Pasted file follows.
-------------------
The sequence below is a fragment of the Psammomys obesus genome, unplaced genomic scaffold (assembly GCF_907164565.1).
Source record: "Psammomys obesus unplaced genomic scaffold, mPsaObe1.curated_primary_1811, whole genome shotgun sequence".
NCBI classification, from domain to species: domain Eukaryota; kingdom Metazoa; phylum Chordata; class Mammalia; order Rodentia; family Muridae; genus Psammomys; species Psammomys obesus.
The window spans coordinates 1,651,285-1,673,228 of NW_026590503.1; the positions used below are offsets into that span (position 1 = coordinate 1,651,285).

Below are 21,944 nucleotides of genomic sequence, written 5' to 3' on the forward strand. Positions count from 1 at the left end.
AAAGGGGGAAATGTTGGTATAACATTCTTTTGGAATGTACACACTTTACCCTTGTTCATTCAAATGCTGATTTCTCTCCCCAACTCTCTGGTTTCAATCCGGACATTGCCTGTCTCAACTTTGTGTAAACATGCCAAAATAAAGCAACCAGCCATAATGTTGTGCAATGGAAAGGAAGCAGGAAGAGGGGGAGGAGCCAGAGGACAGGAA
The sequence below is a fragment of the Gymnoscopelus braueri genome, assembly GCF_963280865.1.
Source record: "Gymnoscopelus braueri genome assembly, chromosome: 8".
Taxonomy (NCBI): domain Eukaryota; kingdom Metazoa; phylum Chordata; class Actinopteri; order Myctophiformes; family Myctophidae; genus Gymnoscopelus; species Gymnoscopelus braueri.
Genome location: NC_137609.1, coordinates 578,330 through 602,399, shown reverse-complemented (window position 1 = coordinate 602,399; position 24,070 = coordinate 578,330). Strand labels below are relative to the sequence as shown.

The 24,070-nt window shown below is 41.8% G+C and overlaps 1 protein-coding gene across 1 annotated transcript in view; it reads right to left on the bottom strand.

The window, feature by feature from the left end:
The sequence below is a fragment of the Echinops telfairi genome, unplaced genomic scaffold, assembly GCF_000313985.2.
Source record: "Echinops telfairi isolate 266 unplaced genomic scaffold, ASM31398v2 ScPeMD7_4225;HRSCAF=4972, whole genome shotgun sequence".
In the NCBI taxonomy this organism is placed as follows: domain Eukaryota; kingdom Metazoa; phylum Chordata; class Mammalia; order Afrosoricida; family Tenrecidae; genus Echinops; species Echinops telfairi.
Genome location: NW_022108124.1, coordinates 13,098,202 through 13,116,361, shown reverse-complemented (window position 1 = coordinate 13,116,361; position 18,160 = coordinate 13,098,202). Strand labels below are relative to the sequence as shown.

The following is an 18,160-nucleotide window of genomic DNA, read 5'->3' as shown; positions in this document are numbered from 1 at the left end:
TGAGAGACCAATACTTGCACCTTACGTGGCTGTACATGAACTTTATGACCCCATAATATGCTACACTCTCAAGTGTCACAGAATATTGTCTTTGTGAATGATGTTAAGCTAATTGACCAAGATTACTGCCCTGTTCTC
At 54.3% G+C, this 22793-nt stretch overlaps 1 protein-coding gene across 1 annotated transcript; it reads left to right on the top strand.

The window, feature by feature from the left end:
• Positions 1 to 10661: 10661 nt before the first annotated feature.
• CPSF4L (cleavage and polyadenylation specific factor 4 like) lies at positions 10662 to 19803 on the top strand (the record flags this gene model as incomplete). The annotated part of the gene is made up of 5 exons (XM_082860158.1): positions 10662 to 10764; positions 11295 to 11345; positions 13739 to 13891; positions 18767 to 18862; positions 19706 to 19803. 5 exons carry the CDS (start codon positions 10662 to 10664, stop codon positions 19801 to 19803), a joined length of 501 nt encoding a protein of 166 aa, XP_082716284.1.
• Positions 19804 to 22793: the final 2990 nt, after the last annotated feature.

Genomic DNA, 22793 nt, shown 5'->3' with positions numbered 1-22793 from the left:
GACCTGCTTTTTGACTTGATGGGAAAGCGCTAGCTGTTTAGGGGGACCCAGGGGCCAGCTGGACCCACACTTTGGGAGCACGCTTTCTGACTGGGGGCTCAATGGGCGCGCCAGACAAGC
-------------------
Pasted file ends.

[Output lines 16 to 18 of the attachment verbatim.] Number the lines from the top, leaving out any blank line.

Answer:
Genome location: NW_022108124.1, coordinates 13,098,202 through 13,116,361, shown reverse-complemented (window position 1 = coordinate 13,116,361; position 18,160 = coordinate 13,098,202). Strand labels below are relative to the sequence as shown.

The following is an 18,160-nucleotide window of genomic DNA, read 5'->3' as shown; positions in this document are numbered from 1 at the left end:
TGAGAGACCAATACTTGCACCTTACGTGGCTGTACATGAACTTTATGACCCCATAATATGCTACACTCTCAAGTGTCACAGAATATTGTCTTTGTGAATGATGTTAAGCTAATTGACCAAGATTACTGCCCTGTTCTC